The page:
Penneys among big retailers giving pay rises to staff
Retail Ireland says it is ‘understandable’ staff are seeking pay deals as sector recovers
Mandate has concluded a 4% pay deal for its staff at Penneys. The pay increase will be paid in two phases over 22 months
Large retailers have agreed a raft of pay deals with unions in the sector as the domestic economy continues to improve and retail sales grow.
The trade union Mandate has agreed deals with Penneys, Arnotts and Brown Thomas, and a ballot result on a pay deal with Marks & Spencer is expected on Friday. The unions says it is also in the final stages of agreeing a deal with Debenhams.
Gerry Light, the union’s assistant general secretary, says the pay deals range between 2 per cent and 4 per cent.
Mandate has concluded a 4 per cent pay deal for its staff at Penneys, which operates as Primark outside of Ireland. The pay increase will be paid in two phases over 22 months, according to Mr Light.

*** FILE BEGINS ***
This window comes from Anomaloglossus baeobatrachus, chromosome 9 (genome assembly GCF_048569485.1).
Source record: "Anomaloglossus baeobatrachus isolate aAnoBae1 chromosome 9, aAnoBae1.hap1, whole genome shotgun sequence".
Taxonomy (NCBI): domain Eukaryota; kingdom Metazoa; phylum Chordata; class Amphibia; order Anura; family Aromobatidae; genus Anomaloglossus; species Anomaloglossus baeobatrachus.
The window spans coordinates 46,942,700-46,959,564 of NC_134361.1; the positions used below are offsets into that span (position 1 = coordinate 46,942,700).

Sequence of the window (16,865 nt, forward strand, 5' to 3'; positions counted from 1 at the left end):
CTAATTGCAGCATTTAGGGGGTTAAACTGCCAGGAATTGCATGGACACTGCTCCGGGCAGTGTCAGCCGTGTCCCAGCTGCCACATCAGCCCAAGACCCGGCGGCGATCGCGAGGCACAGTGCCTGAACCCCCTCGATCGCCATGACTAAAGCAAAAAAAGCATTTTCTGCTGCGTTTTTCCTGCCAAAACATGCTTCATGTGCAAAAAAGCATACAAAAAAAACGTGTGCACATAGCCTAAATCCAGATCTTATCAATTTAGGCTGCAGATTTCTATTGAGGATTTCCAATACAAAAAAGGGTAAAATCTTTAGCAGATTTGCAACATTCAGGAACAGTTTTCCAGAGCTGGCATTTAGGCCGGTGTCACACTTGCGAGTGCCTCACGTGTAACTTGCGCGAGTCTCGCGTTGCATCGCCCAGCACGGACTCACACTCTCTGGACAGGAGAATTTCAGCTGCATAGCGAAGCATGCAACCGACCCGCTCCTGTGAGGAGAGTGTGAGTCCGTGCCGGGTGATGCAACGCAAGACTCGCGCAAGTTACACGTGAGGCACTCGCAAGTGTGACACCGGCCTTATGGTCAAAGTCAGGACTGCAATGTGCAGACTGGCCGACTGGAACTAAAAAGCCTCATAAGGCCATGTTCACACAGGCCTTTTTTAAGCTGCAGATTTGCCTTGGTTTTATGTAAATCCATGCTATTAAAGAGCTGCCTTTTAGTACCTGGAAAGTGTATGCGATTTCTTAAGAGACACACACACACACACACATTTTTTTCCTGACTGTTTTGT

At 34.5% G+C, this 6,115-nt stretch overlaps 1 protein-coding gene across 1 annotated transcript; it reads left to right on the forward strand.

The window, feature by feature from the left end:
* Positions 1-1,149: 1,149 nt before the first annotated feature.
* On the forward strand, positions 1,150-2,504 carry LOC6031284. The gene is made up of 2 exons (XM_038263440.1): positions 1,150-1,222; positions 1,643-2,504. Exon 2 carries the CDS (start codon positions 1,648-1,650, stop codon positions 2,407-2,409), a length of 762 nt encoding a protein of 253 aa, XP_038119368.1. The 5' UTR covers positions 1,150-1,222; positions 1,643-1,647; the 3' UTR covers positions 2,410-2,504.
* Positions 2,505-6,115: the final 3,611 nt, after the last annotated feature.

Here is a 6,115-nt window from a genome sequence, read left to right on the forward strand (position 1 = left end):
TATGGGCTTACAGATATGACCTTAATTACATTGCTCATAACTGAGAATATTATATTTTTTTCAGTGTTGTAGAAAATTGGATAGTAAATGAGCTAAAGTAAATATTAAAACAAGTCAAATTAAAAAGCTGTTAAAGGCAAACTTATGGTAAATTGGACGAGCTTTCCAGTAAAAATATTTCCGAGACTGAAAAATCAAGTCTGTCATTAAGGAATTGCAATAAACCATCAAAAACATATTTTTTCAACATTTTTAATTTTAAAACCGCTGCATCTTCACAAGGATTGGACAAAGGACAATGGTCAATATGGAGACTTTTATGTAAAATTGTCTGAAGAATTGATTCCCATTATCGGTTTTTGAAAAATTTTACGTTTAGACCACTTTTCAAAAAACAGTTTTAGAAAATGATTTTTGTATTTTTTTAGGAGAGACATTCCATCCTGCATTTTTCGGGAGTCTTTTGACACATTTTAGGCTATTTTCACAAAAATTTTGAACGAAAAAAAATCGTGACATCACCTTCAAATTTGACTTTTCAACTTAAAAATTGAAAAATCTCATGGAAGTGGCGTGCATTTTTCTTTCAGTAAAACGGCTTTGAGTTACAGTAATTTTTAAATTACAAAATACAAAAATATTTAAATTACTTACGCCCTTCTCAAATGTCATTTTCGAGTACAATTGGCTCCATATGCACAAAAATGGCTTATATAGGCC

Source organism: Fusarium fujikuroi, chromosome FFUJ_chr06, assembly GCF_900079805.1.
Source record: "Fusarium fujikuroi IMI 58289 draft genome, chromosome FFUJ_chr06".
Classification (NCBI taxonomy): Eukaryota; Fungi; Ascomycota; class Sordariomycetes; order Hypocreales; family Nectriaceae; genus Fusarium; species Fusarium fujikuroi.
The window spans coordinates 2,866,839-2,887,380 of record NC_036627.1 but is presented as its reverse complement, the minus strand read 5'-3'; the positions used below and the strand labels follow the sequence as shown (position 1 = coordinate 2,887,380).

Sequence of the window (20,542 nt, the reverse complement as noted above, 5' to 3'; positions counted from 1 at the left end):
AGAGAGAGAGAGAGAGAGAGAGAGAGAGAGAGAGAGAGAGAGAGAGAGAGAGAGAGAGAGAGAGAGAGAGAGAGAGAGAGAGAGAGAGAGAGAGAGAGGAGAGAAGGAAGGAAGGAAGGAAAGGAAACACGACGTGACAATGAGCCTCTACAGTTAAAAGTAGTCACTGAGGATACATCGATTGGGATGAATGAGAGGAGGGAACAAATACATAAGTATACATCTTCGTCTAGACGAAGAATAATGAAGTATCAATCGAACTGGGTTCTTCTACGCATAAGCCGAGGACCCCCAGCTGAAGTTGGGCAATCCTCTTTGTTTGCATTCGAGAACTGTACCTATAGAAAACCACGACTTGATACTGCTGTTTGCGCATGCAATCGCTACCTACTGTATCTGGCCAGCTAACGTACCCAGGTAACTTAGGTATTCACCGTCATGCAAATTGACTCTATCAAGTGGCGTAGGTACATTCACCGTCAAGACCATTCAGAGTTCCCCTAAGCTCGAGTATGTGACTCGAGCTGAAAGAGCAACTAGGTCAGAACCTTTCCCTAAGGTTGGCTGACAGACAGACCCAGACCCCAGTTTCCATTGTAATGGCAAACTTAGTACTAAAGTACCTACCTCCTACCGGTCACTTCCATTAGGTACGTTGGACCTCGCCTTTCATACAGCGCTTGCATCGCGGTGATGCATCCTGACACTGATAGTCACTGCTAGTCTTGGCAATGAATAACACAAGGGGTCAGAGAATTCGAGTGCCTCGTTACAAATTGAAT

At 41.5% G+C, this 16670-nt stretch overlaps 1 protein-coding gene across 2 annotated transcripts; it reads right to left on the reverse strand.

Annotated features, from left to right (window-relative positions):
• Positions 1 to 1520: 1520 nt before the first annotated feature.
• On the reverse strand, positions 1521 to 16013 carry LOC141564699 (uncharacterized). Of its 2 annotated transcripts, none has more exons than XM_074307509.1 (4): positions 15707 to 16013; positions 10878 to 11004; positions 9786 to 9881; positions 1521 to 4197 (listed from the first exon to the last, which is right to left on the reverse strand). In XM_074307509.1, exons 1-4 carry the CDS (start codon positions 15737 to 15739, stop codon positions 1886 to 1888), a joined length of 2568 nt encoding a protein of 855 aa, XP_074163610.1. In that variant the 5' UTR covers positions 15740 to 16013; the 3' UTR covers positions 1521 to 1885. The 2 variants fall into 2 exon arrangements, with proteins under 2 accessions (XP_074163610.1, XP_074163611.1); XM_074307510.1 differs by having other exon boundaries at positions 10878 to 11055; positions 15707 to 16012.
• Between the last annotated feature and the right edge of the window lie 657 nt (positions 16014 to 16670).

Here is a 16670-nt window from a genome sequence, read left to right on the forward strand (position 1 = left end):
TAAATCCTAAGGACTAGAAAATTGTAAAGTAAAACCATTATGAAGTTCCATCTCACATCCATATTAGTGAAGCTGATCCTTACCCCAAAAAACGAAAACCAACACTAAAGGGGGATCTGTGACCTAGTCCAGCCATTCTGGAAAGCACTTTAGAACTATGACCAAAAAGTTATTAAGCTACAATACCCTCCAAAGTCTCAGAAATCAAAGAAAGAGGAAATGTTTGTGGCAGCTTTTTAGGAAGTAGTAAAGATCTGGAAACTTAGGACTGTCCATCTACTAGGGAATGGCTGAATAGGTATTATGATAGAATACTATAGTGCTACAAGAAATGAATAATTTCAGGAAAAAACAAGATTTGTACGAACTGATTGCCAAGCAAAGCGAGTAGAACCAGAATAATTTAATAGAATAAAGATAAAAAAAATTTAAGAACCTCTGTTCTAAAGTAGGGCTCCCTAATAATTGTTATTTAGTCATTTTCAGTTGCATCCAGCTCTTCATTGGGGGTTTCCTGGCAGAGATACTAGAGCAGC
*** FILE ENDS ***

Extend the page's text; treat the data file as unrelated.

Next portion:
“They’re one of the better employers, and we have a good relationship with them. They have banded-hours contracts, which guarantee their staff levels of work.”
Breege O’Donoghue, a veteran director of Primark until her retirement a year ago, often spoke out against zero-hour employment contracts that have become controversial within the retail industry.
Mr Light said the M&S deal was for a 3 per cent rise, with additional provisions to move some staff onto permanent contracts. He said Mandate was also “about to agree” a deal with Debenhams which he expected to be about 3 per cent.
“What is most interesting is that we are getting these pay deals across the board without concessions.About 3 per cent is the average. Retail is tangibly improving, and there is a recognition that staff need to be rewarded,” he said.
Retail Ireland, a sectoral division within the employers group Ibec, said it was “understandable” that staff in retail were seeking new pay deals as the sector recovered.
“We think the average deal is about 2 per cent, which is sensible and modest,” said Thomas Burke, the director of Retail Ireland.
However, he said retailers were still “being squeezed” by other cost increases such as insurance and rates. He also highlighted the disparity between the rise in retail sales volumes and the lower rises in value of retail sales, which he said were “anaemic”.
The latest figures from the Central Statistics Office show that retails sales rose 4 per cent by value in May, but volumes rose by almost double the rate, at 7.8 per cent. Retail Ireland says this is down to deep discounting within the sector.